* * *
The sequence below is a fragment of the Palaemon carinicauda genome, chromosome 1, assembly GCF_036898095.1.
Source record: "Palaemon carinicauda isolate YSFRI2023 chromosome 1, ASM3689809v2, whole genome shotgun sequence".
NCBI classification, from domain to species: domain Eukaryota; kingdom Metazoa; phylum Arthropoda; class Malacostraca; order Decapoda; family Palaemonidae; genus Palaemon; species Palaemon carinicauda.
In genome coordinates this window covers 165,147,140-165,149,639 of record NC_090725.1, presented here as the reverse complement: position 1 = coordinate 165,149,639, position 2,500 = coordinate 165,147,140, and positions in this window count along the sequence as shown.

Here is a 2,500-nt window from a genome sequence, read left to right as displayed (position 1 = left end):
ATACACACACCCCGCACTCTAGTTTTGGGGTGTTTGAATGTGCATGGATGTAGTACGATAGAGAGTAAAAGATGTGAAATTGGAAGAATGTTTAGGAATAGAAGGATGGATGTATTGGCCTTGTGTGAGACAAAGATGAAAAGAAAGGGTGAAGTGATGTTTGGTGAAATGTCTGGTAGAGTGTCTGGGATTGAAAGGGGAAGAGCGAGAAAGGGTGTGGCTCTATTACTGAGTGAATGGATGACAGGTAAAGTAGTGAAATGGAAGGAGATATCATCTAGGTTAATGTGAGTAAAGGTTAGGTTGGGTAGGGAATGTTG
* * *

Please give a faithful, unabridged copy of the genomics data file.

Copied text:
The sequence below is a fragment of the Palaemon carinicauda genome, chromosome 1, assembly GCF_036898095.1.
Source record: "Palaemon carinicauda isolate YSFRI2023 chromosome 1, ASM3689809v2, whole genome shotgun sequence".
NCBI classification, from domain to species: domain Eukaryota; kingdom Metazoa; phylum Arthropoda; class Malacostraca; order Decapoda; family Palaemonidae; genus Palaemon; species Palaemon carinicauda.
In genome coordinates this window covers 165,147,140-165,149,639 of record NC_090725.1, presented here as the reverse complement: position 1 = coordinate 165,149,639, position 2,500 = coordinate 165,147,140, and positions in this window count along the sequence as shown.

Here is a 2,500-nt window from a genome sequence, read left to right as displayed (position 1 = left end):
ATACACACACCCCGCACTCTAGTTTTGGGGTGTTTGAATGTGCATGGATGTAGTACGATAGAGAGTAAAAGATGTGAAATTGGAAGAATGTTTAGGAATAGAAGGATGGATGTATTGGCCTTGTGTGAGACAAAGATGAAAAGAAAGGGTGAAGTGATGTTTGGTGAAATGTCTGGTAGAGTGTCTGGGATTGAAAGGGGAAGAGCGAGAAAGGGTGTGGCTCTATTACTGAGTGAATGGATGACAGGTAAAGTAGTGAAATGGAAGGAGATATCATCTAGGTTAATGTGAGTAAAGGTTAGGTTGGGTAGGGAATGTTG